Sarah Sloan: Oyster Growth With Avery

The research I was involved in was with Avery Scherer, who is working under Dr. Smee , and her study involves observing predator prey interactions between oysters and their predators (blue crabs). This study is also being conducted to measure the strength and the diameter of the oysters and to find how the oysters sense the crabs. We are also seeing how the crabs effect the hardening of the oysters shells for protection from their predators (blue crabs). In addition to the shell strength and diameter we are also seeing how their weight is being effected.  As you will read below we were helping with multiple studies and I am very fortunate to have seen all of the studies up close.


Who We Are

Sarah Sloan, Trisha Cruz, Amanda Blair, Joanna Blonigen, Angela Prestero, Allison Poore, Amy Baker, Monique Phillips, Priscilla Pedrazine

What We Did

On June 22, 2015 (3 hours)
Today was my first day doing research.  I worked with Avery for three hours building three rows of aquariums to hold the blue crabs and oysters for her research. After finishing those aquariums, we filled up all 48 aquariums with a salt water combination that one of the graduate students made. When we finished filling the tanks, Avery brought some of the blue crabs into their aquariums. Below I have uploaded a picture of me assembling the aquarium.

Setting up aquarium

On June 23, 2015 (3 hours)
Today, we finished up the last few details for the aquariums, by clamping the bubblers with stoppers made with pipes and zip ties. After that, Avery showed us how to wrangle the blue crabs. And we were able to wrangle up the rest of the blue crabs on our own. Then, Avery had us empty and clean 10 glass aquariums. After we cleaned and put back the 10 aquariums, we went by each aquarium to make sure the water was high enough and make sure the clamps were staying in place. Below I have uploaded a picture of me putting a blue crab into the aquarium and a picture of me wrangling a crab.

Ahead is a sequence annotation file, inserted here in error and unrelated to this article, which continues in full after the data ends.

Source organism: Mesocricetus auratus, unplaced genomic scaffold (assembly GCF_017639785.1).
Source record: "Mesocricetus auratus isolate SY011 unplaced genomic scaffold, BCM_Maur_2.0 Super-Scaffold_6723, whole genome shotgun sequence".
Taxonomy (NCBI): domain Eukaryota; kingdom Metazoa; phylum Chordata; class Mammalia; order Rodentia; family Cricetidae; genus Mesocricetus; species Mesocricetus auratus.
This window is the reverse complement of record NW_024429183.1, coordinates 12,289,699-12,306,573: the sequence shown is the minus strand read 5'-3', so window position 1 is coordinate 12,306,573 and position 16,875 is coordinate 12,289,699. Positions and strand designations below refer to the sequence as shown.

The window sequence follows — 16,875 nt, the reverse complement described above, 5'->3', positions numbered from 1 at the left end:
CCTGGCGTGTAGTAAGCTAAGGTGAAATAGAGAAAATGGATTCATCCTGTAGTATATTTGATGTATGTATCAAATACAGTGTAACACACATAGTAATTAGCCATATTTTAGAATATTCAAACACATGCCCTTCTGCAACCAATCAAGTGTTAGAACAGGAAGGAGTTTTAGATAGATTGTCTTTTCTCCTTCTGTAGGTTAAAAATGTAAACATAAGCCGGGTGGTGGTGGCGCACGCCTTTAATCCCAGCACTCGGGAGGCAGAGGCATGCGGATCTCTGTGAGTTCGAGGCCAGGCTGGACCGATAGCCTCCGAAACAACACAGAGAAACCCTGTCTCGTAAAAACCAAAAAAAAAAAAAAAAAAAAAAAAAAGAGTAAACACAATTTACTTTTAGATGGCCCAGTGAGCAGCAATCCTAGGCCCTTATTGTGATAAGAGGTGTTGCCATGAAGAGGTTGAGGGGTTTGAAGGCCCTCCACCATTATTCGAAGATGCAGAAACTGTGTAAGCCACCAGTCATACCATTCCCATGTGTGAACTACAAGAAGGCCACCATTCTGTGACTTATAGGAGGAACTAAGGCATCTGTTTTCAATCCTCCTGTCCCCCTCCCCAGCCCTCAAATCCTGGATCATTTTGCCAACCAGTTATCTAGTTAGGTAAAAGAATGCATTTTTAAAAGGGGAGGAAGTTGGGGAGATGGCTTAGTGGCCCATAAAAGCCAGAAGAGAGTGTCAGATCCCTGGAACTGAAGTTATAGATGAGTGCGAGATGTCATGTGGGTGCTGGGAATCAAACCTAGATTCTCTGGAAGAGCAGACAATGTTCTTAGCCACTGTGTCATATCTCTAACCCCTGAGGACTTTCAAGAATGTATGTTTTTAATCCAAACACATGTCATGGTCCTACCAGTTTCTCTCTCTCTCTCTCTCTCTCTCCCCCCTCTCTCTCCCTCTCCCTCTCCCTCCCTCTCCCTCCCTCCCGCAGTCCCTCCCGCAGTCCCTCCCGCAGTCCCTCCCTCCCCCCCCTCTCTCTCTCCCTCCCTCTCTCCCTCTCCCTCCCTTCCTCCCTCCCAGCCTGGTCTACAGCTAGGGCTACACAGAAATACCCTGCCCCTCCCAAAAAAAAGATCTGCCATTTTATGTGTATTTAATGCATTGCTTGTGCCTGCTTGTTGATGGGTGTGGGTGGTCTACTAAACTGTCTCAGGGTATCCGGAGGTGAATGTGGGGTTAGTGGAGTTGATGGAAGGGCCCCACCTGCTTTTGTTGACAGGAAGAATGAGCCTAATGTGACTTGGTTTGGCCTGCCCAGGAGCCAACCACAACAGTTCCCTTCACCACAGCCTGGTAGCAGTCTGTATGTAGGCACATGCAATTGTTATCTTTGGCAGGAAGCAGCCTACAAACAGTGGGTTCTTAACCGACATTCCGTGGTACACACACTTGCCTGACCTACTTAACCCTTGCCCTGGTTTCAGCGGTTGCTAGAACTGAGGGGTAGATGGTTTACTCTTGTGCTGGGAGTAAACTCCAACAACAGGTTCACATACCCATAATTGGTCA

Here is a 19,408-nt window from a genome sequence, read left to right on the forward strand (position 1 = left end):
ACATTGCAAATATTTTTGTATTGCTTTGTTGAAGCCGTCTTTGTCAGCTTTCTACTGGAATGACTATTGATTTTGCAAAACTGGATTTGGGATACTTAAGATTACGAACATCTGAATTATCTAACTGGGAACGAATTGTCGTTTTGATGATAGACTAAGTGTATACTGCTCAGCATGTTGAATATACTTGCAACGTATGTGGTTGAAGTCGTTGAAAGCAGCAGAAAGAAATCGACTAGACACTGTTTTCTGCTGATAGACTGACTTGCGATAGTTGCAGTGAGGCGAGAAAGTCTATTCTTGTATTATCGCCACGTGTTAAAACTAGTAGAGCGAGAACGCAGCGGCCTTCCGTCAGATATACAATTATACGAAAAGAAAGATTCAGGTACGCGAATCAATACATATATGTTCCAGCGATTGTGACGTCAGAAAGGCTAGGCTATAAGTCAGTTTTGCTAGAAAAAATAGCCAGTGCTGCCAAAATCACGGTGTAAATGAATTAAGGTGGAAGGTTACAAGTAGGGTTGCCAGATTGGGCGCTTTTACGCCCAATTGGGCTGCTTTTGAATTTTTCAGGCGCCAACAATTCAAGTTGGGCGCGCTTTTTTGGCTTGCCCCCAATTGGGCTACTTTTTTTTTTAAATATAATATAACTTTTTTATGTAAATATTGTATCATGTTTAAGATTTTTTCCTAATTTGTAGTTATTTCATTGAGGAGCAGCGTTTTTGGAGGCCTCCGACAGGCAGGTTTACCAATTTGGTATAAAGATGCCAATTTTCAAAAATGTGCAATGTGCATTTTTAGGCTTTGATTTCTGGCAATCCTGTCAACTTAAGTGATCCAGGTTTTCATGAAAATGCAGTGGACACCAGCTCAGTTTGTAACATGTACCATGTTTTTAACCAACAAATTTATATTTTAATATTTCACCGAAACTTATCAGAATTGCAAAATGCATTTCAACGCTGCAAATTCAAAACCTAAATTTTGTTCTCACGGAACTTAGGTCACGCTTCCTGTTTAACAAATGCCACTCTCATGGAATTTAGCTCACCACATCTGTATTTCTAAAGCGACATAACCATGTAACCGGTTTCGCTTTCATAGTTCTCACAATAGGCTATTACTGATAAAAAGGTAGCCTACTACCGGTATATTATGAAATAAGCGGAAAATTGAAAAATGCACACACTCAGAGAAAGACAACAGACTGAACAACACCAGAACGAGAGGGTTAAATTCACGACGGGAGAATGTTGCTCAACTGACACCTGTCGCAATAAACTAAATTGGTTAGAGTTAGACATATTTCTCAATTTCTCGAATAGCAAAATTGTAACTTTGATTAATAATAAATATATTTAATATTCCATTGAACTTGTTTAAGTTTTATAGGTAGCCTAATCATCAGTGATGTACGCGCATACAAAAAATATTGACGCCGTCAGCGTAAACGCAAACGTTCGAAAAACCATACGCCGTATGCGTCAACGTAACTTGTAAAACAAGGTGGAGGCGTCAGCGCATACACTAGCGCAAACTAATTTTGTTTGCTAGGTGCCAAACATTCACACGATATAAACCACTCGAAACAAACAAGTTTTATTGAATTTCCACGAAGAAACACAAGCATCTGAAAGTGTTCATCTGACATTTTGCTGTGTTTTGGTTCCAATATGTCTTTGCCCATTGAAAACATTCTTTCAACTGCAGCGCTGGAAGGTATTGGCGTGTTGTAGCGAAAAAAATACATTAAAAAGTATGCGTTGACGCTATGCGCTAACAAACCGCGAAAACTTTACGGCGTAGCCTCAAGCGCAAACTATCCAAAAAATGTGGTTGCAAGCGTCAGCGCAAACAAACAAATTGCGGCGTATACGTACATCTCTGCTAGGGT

Placing crabs into aquariums

Crab Wrangling


On June 26, 2015 (1 hour and 30 minutes)
Today, Trisha and myself finished bagging the oysters. We needed a total of 80 bags, with each bag having 3 oysters. After we finished bagging all of the oysters,  we made the water solution for the blue crabs. For the solution, we filled up two trash cans and added one lid full of a special conditioner for aquariums, and four to five cups of salt. When we finished mixing this we had to check the solidity level. The salinity had to be at 20.